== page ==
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South

Minders, Keepers?

Government is seeking steward for ‘Bug’ lighthouse

Bug Light in Plymouth Harbor is a 47-foot, three-story cast iron cassion-style tower, and was the first “spark plug” design. It is reachable only by boat.

Steve Haines for The Boston Globe

Bug Light in Plymouth Harbor is a 47-foot, three-story cast iron cassion-style tower, and was the first “spark plug” design. It is reachable only by boat.

The Duxbury “Bug Light” sits in Plymouth Harbor, accessible only by boat at the right tide, and then by the ladder attached to the partially submerged structure. But it continues to provide warning of the dangerous shoal off Saquish Head, and has become an iconic site to the South Shore community. The Coast Guard tried once to replace it with a fiberglass light pole, but was thwarted when the community rallied to save it.

Now the government is offering to let the community that has been minding it keep it.

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The US General Service Administration last month posted a notice of availability inviting nonprofit and local entities at no cost to serve as steward of this historical structure. It is one of 10 lighthouses in four states being offered as part of the National Historic Lighthouse Preservation Act program. Would-be guardians have until July 14 to state their interest.

“We’d love to,” said Dolly Snow Bicknell, president of Project Gurnet and Bug Lights Inc. (www.buglight.org). “We have been taking care of it for the last 30 years.’’

Bicknell said the preservation group has a license from the Coast Guard, renewable every five years, allowing it to help maintain both Bug Light, more formally known as the Duxbury Pier Lighthouse, and Gurnet Light, located nearby at the end of Gurnet Point. Both structures are technically in the town of Plymouth, despite Bug Light’s formal name.

Bicknell said her nonprofit first formed in 1983 when word got out that the Coast Guard was planning to take the top off Bug Light and replace it with a fiberglass pole with a light on top of it. That was done with the Deer Island Light in Boston, she said.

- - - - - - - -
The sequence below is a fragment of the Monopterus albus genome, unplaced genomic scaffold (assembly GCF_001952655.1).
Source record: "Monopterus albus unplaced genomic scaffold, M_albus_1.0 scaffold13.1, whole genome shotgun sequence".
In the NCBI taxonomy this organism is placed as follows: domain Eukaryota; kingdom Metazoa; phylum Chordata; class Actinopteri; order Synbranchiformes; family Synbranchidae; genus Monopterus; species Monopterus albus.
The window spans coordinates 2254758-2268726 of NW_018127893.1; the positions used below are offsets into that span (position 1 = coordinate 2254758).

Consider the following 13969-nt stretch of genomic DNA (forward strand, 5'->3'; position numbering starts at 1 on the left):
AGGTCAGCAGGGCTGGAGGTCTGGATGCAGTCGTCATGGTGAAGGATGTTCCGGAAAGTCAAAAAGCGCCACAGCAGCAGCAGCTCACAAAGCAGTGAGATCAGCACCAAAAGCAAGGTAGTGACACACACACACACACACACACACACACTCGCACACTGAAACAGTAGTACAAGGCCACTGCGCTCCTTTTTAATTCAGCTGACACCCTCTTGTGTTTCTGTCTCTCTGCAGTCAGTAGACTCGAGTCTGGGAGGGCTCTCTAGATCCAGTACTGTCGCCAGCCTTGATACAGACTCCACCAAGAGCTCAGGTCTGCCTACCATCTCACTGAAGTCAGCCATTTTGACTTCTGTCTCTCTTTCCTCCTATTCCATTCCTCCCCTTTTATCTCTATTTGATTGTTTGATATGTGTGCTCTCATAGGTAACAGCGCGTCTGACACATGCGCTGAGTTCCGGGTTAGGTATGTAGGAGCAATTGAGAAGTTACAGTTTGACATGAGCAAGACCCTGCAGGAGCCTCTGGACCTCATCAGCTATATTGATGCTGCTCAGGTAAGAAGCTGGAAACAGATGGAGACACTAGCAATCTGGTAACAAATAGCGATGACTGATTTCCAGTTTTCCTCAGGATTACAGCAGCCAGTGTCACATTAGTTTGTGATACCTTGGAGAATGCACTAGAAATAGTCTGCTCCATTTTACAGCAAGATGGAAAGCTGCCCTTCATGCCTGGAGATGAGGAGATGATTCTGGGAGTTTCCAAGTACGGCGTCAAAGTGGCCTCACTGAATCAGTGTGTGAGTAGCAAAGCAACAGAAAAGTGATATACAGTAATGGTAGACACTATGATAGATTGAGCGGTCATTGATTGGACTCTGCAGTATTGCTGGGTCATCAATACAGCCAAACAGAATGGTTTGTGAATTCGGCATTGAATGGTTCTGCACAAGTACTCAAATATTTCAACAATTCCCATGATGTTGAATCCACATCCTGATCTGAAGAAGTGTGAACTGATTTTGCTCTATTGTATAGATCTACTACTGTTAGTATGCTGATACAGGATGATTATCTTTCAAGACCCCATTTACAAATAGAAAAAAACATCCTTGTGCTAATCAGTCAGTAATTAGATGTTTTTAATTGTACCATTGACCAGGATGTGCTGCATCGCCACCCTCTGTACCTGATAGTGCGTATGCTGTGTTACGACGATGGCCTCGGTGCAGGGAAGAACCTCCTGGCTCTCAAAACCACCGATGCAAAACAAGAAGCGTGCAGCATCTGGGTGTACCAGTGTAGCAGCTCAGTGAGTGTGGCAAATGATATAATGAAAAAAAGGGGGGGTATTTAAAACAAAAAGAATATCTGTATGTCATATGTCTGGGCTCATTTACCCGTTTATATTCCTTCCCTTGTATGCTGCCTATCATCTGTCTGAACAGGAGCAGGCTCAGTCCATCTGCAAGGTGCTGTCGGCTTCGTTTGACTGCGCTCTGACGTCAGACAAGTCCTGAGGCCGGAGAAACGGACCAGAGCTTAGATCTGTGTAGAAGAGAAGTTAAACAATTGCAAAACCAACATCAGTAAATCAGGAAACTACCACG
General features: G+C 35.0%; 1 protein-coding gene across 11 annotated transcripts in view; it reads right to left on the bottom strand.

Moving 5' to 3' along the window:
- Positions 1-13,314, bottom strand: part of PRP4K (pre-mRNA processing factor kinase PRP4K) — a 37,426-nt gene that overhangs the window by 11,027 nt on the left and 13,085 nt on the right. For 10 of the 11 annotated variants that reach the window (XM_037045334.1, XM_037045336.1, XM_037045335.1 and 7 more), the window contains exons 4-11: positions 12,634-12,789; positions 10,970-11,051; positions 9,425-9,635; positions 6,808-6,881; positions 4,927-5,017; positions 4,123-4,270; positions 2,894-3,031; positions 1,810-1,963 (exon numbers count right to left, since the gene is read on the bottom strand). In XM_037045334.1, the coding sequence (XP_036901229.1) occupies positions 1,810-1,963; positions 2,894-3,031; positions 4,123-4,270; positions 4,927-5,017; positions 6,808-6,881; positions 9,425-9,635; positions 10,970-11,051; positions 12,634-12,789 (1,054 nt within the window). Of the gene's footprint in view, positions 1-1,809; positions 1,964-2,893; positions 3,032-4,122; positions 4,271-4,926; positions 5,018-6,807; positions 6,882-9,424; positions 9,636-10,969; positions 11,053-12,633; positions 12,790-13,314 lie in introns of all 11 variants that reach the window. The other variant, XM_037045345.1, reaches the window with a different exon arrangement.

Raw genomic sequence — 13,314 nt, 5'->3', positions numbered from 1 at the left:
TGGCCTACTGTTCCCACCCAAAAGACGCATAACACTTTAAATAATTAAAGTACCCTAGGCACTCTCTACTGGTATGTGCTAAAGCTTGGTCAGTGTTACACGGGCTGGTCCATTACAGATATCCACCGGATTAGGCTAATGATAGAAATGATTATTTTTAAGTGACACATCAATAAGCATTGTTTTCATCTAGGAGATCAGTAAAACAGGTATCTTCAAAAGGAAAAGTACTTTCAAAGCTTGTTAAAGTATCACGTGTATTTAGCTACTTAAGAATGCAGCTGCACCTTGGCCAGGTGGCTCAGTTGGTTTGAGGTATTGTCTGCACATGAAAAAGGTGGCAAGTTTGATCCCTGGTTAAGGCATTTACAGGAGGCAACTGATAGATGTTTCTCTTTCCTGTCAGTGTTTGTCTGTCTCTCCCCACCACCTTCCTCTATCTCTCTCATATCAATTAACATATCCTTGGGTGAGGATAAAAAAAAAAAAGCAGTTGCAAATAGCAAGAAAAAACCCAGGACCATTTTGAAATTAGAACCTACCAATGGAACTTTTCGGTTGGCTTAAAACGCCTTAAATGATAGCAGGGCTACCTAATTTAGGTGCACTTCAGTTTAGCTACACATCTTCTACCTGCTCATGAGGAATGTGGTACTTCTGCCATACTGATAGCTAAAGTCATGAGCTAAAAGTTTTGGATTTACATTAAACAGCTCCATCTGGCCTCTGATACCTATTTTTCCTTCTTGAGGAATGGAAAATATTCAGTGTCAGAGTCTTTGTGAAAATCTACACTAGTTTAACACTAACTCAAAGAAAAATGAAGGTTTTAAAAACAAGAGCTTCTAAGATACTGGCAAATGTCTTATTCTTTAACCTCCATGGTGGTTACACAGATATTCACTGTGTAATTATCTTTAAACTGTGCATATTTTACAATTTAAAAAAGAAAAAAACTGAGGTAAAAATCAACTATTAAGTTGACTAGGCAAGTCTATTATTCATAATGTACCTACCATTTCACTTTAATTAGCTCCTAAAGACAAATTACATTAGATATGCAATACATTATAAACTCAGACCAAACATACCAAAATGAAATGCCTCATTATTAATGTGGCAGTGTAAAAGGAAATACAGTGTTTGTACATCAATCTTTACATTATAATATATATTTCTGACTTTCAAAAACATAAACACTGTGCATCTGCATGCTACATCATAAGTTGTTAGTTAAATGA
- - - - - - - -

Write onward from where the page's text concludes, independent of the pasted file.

“It’s not a lighthouse,” Bicknell said of the fiberglass pole.

She said bake sales and ball games, and later capital campaigns, were held and enough money was raised to get the Coast Guard to agree to let the group help maintain Bug Light — no easy task considering its location and the costs. She said $200,000 was spent in the past two years on structural work on both Bug and Gurnet lighthouses, but primarily on Bug Light. The Coast Guard continues to maintain the structures’ navigational tools, including the lanterns, fog horns, and solar panels that generate the electricity, she said.

Bug Light consists of a 47-foot, three-story cast iron caisson-style tower, the first “spark plug” design of its kind. Some have described the structure as being shaped like a coffeepot, particularly before its catwalk was added. Inside the tower, wooden floors have been replaced with metal grates and the furnishings have been removed.

Constructed in 1871 and automated in 1964, Bug Light has been nominated for a place in the National Register of Historic Places and must be maintained according to particular standards.

There are several possible explanations for the nickname, Bicknell said. She said lobsters, sometimes called “bugs,” were plentiful in the surrounding waters, and the lighthouse does look like a bug on the horizon. A former lighthouse keeper, meanwhile, told her “You went buggy out there,” probably because of its small, cramped, isolated living quarters, Bicknell said.

Working with the Coast Guard and the Department of Interior (National Park Service), the General Service Administration is looking for suitable takers for the 10 lighthouses on the preservation list. Notices were posted on national government websites, and, locally, letters were sent to 60 eligible groups.